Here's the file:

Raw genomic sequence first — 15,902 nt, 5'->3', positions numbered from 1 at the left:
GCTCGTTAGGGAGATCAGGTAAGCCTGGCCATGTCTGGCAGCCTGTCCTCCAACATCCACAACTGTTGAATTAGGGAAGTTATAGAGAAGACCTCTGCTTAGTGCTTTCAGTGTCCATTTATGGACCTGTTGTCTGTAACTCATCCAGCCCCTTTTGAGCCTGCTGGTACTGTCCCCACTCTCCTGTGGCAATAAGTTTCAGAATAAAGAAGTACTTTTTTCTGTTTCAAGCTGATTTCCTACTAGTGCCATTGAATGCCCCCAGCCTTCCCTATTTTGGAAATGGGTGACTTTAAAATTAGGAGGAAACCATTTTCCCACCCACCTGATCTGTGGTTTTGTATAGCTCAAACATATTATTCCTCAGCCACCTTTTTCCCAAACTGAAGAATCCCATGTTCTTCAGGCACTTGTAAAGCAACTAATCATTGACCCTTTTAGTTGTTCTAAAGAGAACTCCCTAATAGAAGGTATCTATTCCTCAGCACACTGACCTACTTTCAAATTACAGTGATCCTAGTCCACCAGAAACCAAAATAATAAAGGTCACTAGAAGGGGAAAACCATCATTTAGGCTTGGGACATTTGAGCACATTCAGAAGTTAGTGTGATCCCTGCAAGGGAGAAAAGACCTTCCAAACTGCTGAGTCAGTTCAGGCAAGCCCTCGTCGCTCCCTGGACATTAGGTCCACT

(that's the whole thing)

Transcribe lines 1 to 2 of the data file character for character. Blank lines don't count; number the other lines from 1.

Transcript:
Raw genomic sequence first — 15,902 nt, 5'->3', positions numbered from 1 at the left:
GCTCGTTAGGGAGATCAGGTAAGCCTGGCCATGTCTGGCAGCCTGTCCTCCAACATCCACAACTGTTGAATTAGGGAAGTTATAGAGAAGACCTCTGCTTAGTGCTTTCAGTGTCCATTTATGGACCTGTTGTCTGTAACTCATCCAGCCCCTTTTGAGCCTGCTGGTACTGTCCCCACTCTCCTGTGGCAATAAGTTTCAGAATAAAGAAGTACTTTTTTCTGTTTCAAGCTGATTTCCTACTAGTGCCATTGAATGCCCCCAGCCTTCCCTATTTTGGAAATGGGTGACTTTAAAATTAGGAGGAAACCATTTTCCCACCCACCTGATCTGTGGTTTTGTATAGCTCAAACATATTATTCCTCAGCCACCTTTTTCCCAAACTGAAGAATCCCATGTTCTTCAGGCACTTGTAAAGCAACTAATCATTGACCCTTTTAGTTGTTCTAAAGAGAACTCCCTAATAGAAGGTATCTATTCCTCAGCACACTGACCTACTTTCAAATTACAGTGATCCTAGTCCACCAGAAACCAAAATAATAAAGGTCACTAGAAGGGGAAAACCATCATTTAGGCTTGGGACATTTGAGCACATTCAGAAGTTAGTGTGATCCCTGCAAGGGAGAAAAGACCTTCCAAACTGCTGAGTCAGTTCAGGCAAGCCCTCGTCGCTCCCTGGACATTAGGTCCACT